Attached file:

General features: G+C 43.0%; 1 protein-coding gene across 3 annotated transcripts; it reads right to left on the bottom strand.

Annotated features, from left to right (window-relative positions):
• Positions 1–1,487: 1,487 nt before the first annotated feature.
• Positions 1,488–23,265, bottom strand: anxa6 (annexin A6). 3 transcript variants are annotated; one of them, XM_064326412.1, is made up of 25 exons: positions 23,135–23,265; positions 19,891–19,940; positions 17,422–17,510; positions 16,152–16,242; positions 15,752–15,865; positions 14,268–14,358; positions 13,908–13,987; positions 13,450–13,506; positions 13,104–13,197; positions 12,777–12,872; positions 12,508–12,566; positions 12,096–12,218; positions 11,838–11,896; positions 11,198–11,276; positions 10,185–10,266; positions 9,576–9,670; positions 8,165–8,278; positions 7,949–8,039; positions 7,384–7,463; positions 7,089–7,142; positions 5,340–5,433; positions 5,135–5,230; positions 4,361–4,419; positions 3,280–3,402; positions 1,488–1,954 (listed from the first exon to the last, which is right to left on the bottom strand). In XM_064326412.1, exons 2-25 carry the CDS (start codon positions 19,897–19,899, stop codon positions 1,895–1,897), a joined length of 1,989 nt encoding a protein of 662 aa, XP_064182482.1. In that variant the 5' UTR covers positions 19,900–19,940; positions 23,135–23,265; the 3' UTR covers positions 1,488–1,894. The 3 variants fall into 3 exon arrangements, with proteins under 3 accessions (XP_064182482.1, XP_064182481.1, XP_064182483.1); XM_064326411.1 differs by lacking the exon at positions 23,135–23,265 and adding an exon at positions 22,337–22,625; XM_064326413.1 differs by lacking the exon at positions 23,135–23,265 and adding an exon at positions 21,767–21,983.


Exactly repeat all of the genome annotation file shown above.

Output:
General features: G+C 43.0%; 1 protein-coding gene across 3 annotated transcripts; it reads right to left on the bottom strand.

Annotated features, from left to right (window-relative positions):
• Positions 1–1,487: 1,487 nt before the first annotated feature.
• Positions 1,488–23,265, bottom strand: anxa6 (annexin A6). 3 transcript variants are annotated; one of them, XM_064326412.1, is made up of 25 exons: positions 23,135–23,265; positions 19,891–19,940; positions 17,422–17,510; positions 16,152–16,242; positions 15,752–15,865; positions 14,268–14,358; positions 13,908–13,987; positions 13,450–13,506; positions 13,104–13,197; positions 12,777–12,872; positions 12,508–12,566; positions 12,096–12,218; positions 11,838–11,896; positions 11,198–11,276; positions 10,185–10,266; positions 9,576–9,670; positions 8,165–8,278; positions 7,949–8,039; positions 7,384–7,463; positions 7,089–7,142; positions 5,340–5,433; positions 5,135–5,230; positions 4,361–4,419; positions 3,280–3,402; positions 1,488–1,954 (listed from the first exon to the last, which is right to left on the bottom strand). In XM_064326412.1, exons 2-25 carry the CDS (start codon positions 19,897–19,899, stop codon positions 1,895–1,897), a joined length of 1,989 nt encoding a protein of 662 aa, XP_064182482.1. In that variant the 5' UTR covers positions 19,900–19,940; positions 23,135–23,265; the 3' UTR covers positions 1,488–1,894. The 3 variants fall into 3 exon arrangements, with proteins under 3 accessions (XP_064182482.1, XP_064182481.1, XP_064182483.1); XM_064326411.1 differs by lacking the exon at positions 23,135–23,265 and adding an exon at positions 22,337–22,625; XM_064326413.1 differs by lacking the exon at positions 23,135–23,265 and adding an exon at positions 21,767–21,983.